“Escalation” is a little tool storytellers employ to build drama in a tale. The opening of a story sets a normal base level, and as it moves forward the lives of our protagonists get progressively better or progressively worse. At the family dinner table, stories that move in the positive direction work amongst friends, but not-so-much in film. Heartache and tragedy always win the Oscar.
From director Collin Schiffli, All Creatures Here Below is a downhill slide for the young couple, Gensan (David Dastmalchian) and Ruby (Karen Gillan). When the pizza restaurant Gensan works at converts to “carry out” only, he is downsized setting off a steady barrage of bad luck events and bad decisions.
For Gensan and Ruby, they live a “one check away” lifestyle in the low rent area of Los Angeles. With Gensan out of work, Ruby also manages to lose her job cleaning a local church because she was caught in an area she wasn’t supposed to be in. Careless mistake?
Gensan is an angry man. This anger simmers, and Gensan must make efforts to control it. Ruby, on the other hand, has been dulled by the traumatic events in her past. The film presents a slow reveal of Ruby and Gensan’s abuse at a young age, and both are coping with it differently.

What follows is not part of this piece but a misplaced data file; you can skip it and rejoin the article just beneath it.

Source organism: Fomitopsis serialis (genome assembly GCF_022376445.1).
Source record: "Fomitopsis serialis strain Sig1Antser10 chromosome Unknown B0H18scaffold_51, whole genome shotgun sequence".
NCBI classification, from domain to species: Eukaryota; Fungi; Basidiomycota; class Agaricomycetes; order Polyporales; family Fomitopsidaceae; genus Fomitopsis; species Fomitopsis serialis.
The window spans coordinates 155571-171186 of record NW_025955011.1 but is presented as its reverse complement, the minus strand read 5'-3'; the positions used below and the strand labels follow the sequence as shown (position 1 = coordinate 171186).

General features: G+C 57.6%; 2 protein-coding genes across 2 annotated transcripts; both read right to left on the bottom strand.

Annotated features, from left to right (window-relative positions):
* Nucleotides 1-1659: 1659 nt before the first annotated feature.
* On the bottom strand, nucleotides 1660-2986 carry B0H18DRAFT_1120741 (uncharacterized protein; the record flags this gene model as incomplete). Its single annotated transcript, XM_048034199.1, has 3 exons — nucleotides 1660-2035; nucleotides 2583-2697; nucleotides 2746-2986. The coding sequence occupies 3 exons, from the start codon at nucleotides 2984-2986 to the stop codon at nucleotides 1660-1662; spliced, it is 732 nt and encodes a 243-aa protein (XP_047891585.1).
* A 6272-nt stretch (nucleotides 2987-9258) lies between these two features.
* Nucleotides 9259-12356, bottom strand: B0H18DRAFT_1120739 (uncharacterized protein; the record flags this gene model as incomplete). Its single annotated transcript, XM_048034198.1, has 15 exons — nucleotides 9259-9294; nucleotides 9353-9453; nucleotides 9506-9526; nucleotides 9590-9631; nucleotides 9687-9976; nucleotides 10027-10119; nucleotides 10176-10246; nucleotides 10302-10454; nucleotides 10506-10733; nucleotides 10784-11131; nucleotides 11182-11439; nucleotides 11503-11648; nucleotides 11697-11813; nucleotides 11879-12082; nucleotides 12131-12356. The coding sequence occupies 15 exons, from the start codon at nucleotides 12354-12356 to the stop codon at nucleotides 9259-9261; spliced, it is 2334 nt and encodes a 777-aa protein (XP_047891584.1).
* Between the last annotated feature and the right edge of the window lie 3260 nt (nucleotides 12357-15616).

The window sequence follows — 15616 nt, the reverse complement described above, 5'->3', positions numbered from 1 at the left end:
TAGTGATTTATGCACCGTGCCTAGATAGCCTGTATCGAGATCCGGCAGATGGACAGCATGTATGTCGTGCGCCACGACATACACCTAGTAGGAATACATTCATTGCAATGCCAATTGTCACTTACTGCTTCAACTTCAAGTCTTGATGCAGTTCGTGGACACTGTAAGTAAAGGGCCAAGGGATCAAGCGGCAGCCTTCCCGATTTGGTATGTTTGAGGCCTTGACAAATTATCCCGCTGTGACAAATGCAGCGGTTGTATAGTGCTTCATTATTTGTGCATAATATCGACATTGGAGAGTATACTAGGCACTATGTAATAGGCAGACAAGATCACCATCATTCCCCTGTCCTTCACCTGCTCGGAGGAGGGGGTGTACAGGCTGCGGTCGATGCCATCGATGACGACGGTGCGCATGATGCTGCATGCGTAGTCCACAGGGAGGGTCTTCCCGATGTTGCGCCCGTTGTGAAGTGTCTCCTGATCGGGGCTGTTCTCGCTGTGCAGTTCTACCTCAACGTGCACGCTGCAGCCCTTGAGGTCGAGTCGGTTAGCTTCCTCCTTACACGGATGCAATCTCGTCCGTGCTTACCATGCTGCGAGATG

“…he is downsized setting off a steady barrage of bad luck and bad decisions.”
After losing his job, Gensan cashes out his last paycheck and gambles all of it on a cockfight on the east side of L.A. As the match ends, the police raid the fight. In the commotion, one of the organizers grabs the cash from the day and takes off with it. Gensan follows him to his car and demands his winnings. A struggle ensues, and Gensan winds up killing the man, taking the money, and stealing his car.
Meanwhile, Ruby is left alone with only her thoughts. She begins to hear a baby’s cry triggering a vision of a baby she once had. When she comes to, Ruby spots a baby crying alone in the apartment window across from her.